KUALA LUMPUR: CIMB Equities Research has upgraded Petronas Dagangan (PetDag) from Hold to Add and raised its dividend discount model-based target price to RM29.23.
The research house said on Tuesday the expected 1Q19F commissioning of Petronas’s Refinery and Petrochemical Integrated Development (RAPID) refinery will likely push up its volume growth and market share, especially in the commercial space.
“Petronas is evaluating strategic moves to export refined product volumes from RAPID that are in excess of domestic demand; this may involve PetDag, in our view,” it pointed out.
It said RAPID would push PetDag’s volume growth higher from FY19F onwards. Potential re-rating catalyst: rising market share once the RAPID refinery starts-up.
CIMB Research issued the report after it hosted PetDag on a two-day non-deal roadshow in Singapore last week, meeting 13 fund managers from nine companies.
Some investors said PetDag had been off their radar as they typically invested in growth stocks only, but that growth prospects for PetDag arising from Petronas’s new 300,000 bpd refinery at RAPID had piqued their interest.
Colin Wong, CEO of Petronas Refinery and Petrochemical Corp, had said that from the expected 1Q19F commissioning, the refinery will produce 220,000 bpd of products, with Euro 5-compliant motor gasoline (mogas) and diesel each at 90,000 bpd, with 40,000 bpd of other products like jet fuel, etc.
This is on top of Petronas’s existing Kertih and Melaka refineries, as well as the Hengyuan and Petron refineries in Port Dickson.
As RAPID's output is in excess of domestic demand, half of it will ultimately be exported.
“We expect PetDag to get ample access to RAPID's product output, and use it to penetrate more deeply into the commercial market.
“For instance, PetDag is looking to increase its already-large 60%+ market share in jet fuel sales from FY19F onwards by partially displacing Shell and Petron.
“There are opportunities to raise market share in the retail market too, with PetDag using the available RAPID mogas output to open more stations, and engage in more promotional activities,” it said.
For Malaysia as a whole, around 30% of existing domestic diesel production is already being exported, according to PetDag, hence virtually all of RAPID’s diesel output will likely be exported.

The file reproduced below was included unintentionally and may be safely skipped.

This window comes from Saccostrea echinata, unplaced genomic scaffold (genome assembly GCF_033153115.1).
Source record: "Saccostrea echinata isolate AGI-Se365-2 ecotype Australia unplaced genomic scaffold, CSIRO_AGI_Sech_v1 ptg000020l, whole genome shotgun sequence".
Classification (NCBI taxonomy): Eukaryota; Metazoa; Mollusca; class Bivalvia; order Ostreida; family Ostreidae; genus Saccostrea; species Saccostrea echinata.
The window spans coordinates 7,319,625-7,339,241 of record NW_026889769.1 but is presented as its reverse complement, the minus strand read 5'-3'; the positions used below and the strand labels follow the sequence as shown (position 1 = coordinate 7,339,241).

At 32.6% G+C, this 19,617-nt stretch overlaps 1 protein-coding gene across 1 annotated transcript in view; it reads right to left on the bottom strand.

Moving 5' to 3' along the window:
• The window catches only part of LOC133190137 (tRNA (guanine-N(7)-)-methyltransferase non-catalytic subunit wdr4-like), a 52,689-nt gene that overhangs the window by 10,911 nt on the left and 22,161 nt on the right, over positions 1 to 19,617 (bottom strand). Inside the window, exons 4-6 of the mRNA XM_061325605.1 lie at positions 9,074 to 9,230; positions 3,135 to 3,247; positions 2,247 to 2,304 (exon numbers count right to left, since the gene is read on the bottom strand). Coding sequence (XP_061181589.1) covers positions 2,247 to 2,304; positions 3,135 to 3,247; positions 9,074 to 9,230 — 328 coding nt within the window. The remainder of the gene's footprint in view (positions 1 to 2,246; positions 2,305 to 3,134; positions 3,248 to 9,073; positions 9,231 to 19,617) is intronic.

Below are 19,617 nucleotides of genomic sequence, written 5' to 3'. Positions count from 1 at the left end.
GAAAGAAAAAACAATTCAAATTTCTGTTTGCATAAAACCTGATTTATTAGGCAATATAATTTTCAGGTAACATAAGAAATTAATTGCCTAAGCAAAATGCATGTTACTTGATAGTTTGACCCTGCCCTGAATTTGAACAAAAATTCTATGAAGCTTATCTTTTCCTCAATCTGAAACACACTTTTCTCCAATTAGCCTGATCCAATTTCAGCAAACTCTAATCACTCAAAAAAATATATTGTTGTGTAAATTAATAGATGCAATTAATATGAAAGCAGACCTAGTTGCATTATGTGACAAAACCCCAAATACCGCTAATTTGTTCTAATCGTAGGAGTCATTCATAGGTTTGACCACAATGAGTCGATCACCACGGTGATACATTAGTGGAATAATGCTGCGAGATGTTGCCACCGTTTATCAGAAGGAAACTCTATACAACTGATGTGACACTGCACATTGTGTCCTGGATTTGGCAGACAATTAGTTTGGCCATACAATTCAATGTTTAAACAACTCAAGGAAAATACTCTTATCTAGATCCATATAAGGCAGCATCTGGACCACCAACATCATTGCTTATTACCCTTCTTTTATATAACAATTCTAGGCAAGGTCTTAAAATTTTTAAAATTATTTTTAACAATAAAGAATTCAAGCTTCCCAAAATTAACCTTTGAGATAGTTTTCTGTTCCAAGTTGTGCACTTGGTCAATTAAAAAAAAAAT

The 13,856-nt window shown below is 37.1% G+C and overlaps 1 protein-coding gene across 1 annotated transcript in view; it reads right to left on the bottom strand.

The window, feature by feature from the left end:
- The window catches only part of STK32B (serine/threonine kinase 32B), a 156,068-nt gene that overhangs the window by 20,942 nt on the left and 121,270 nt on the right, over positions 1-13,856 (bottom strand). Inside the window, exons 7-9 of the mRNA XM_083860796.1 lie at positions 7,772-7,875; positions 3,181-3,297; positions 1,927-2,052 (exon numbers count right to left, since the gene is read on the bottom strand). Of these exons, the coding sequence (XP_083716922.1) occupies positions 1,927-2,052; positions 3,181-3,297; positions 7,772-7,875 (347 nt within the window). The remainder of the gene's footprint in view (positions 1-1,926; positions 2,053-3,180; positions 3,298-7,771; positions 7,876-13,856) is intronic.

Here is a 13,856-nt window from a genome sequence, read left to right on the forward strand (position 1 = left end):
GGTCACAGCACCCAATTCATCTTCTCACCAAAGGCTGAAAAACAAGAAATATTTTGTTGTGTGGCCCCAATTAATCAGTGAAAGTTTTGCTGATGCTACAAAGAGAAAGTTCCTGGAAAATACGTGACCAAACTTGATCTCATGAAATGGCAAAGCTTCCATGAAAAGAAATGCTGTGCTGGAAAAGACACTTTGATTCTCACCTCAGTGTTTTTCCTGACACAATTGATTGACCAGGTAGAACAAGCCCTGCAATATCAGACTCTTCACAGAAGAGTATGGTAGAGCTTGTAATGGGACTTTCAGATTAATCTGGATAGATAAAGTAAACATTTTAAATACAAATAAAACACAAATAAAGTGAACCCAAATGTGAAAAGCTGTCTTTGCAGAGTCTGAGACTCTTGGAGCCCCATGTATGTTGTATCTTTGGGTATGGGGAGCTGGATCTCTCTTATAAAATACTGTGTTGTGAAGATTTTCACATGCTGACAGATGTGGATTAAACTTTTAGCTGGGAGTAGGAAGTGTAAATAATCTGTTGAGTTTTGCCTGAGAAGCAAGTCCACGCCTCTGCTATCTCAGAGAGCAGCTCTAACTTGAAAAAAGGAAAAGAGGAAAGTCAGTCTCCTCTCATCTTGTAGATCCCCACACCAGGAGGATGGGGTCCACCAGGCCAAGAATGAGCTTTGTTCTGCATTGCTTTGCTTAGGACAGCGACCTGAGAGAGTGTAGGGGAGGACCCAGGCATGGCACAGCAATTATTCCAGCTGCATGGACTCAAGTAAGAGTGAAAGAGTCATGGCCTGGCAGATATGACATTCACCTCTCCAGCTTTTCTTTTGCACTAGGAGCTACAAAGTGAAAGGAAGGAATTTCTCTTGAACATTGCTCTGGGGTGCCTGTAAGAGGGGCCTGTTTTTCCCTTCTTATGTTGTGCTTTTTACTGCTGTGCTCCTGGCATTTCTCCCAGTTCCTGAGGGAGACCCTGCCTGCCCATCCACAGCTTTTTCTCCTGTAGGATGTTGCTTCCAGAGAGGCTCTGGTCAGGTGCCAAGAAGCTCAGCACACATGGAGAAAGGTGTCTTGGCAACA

However, Malaysia is probably a net importer of mogas and jet fuel, hence part of RAPID’s output of these two products will likely be consumed domestically, with the rest to be exported.
Petronas can either export the products to global oil traders or users on wholesale pricing, or sell the products to the overseas retail market, in our view.
The latter option means that Petronas can capture a greater part of the value chain, since retail pricing is typically higher than wholesale pricing.
However, it will also need to build or invest in overseas retail distribution, which may involve PetDag if Petronas decides to go down this route.
“Given the scarcity of such assets, a deal is likely to be expensive and Petronas will have to carefully evaluate its options.
“The liberalisation of retail prices is a possible risk to the industry. However, we believe that this is unlikely, given that rural prices would rise (only urban prices would fall) and this would be deeply unpopular with the people, and that the oligopolistic petroleum retail industry in Malaysia suggests that the incentive to ‘rock the boat’ will be limited.
“The longer-term risk of electric cars was also discussed, but the fund managers we met were more interested in the positive medium-term drivers for PetDag arising from RAPID,” it said.